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Changer le(s) système(s) : La Gamification [1] Être contre ne suffit pas. Être anti ne suffit pas. Dénoncer ne suffit pas. S’insurger ne suffit pas. Imaginer, créer, construire, bidouiller, tester, expérimenter… Voilà des mots qui nous plaisent plus à Hacking Social,et qu’on essaye de ne pas oublier quand on dénonce quelque chose : toujours donner d’autres pistes, des idées.

Au moins, essayer d’en donner. Aujourd’hui, nous allons explorer une piste. Tout le dossier en ebooks : L’epub : Changer les systemes _ La gamification – Hacking Social Le PDF :Changer les systèmes gamification 1.5 « Et si on décidait d’utiliser tout ce qu’on connaît du game design pour réparer ce qui ne va pas dans la réalité ? Autrement dit, et si on gamifiait nos institutions ?

La définition la plus simple est que la gamification (ou ludification) est un transfert des mécaniques de jeu à un domaine qui n’est pas un jeu. En français : « jeu sérieux ». On pourrait parler ici de gamification de la formation, de l’information, de l’apprentissage. Workflows and User Processes. UI/UX Principle #48: Document Process and Observe Workflows - Fresh Consulting.

You might think you understand a workflow or process – whether it’s a person using an application, a website, or completing a task manually – but truly understanding how the process works requires careful study and documentation of data. Improving a process necessitates understanding how it works. Documenting process and observing workflow involves getting to the bottom of the question: “What should we design that solves the user’s problem?” Rolling into UX design without first understanding process and workflows risks creating a product that doesn’t allow users to accomplish their goals. It’s about building the right product before building the product right. In this post, we’ll discuss an example of documenting process and observing workflows, then delve into why it matters and how the process is done. Some examples of documenting process and observing workflows include: Multiply that by 100 people taking 30 phone calls per day.

When you’re documenting the process, it’s helpful to know: Creating User Workflows | Cross. A Discussion: Creating User Workflow Level: Beginner By: Laura Betz We need to get things done. All of us. No exceptions. So, how does this get accomplished? When building applications there is always a purpose that needs to be fulfilled and applications may help facilitate this process. After collecting information and brainstorming with your team you can decide on the final process flow chart and a wireframe will solidify the structure for the programming. Efficiency rises when a workflow is properly implemented and may continue to occur as the solution is further streamlines / customized.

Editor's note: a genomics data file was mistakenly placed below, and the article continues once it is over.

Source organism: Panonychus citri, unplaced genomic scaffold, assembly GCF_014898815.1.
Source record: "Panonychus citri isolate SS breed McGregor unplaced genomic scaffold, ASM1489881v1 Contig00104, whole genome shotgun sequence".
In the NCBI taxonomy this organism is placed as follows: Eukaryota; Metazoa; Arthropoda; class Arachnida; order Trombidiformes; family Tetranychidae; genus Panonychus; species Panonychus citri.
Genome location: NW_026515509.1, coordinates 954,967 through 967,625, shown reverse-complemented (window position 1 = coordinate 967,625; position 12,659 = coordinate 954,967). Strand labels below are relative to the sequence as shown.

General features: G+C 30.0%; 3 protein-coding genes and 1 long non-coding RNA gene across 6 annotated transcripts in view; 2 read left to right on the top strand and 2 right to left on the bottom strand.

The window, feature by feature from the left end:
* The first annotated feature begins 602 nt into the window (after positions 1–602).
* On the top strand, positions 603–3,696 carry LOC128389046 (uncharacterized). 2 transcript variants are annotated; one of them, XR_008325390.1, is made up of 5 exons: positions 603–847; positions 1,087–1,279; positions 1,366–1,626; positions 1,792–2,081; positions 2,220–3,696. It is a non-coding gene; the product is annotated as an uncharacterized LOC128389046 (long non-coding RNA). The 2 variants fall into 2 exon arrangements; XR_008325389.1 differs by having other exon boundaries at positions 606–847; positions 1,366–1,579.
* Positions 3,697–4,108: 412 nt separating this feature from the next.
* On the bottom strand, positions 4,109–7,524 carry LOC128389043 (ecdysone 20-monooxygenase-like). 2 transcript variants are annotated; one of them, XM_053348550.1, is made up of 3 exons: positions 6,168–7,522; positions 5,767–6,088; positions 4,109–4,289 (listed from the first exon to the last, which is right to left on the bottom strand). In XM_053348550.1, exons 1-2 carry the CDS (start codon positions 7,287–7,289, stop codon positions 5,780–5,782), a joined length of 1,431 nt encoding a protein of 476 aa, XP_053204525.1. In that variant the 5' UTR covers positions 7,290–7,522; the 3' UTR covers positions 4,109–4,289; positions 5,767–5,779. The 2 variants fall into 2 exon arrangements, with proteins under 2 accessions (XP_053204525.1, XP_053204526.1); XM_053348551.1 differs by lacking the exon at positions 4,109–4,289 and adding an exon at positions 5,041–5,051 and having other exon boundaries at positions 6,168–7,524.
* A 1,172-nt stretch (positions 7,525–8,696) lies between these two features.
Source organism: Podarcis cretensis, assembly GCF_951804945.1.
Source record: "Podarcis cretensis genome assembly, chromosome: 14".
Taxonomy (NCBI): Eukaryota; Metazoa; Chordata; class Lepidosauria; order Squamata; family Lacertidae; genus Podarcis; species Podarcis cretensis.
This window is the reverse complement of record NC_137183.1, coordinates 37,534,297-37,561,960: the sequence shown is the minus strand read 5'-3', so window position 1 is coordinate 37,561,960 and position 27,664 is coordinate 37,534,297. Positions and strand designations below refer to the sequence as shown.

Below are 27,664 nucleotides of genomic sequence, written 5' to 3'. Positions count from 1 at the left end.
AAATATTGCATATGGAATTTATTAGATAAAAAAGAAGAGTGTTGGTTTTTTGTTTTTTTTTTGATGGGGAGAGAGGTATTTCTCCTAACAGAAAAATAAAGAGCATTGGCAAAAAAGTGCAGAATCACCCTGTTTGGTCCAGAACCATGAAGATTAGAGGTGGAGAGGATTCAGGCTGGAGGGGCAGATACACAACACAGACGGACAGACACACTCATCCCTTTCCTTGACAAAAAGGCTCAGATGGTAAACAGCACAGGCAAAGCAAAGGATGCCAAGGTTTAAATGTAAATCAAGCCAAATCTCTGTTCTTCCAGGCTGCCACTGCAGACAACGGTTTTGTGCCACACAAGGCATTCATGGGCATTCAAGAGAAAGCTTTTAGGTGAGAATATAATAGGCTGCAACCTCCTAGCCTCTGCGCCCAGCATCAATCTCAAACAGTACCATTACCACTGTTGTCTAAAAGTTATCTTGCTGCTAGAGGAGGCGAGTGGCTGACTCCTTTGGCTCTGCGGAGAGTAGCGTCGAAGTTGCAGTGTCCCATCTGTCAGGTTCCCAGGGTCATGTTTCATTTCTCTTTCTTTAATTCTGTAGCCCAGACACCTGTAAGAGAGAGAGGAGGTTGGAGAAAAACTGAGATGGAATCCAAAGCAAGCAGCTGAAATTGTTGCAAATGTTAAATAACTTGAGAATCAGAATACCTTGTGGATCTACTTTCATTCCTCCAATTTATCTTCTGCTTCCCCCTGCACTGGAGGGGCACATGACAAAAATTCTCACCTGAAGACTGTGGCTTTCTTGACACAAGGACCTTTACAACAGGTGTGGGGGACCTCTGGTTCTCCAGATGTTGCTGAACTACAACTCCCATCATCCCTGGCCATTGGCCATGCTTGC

Wireframing Process Flow Chart Software. Disruptive Workflow Design. Share: Twitter LinkedIn Facebook Email Share this article: TwitterLinkedInFacebookEmail Workflow is one of the most important elements of application design. Can users proceed through their tasks with ease or are they subjected to irritating detours and burdensome extra steps? A workflow's usability can be lowered in many ways, such as when you require users to remember anything from one step to the next. (Lower the burden on short-term memory — there's a useful guideline to remember :-) Here, I want to focus on a common problem: users being disrupted from proceeding with their natural task flow.

To see the difference between bad user interface design and a bad system, let's consider two examples of user-unfriendly account updating. Bad Workflow: Apple iTunes Application Apple's iTunes application for Windows is riddled with lousy user interface design, but my current example relates to updating the user agreement. Select "Apps" in menu of data types. Bugs vs. Bugs can happen to anybody. Wireflows: A UX Deliverable for Workflows and Apps. Share: Twitter LinkedIn Facebook Email Share this article: TwitterLinkedInFacebookEmail Introduction In the UX field, wireframes are a common deliverable to show page-level layout ideas, whereas flowcharts are useful for documenting complex workflows and user tasks.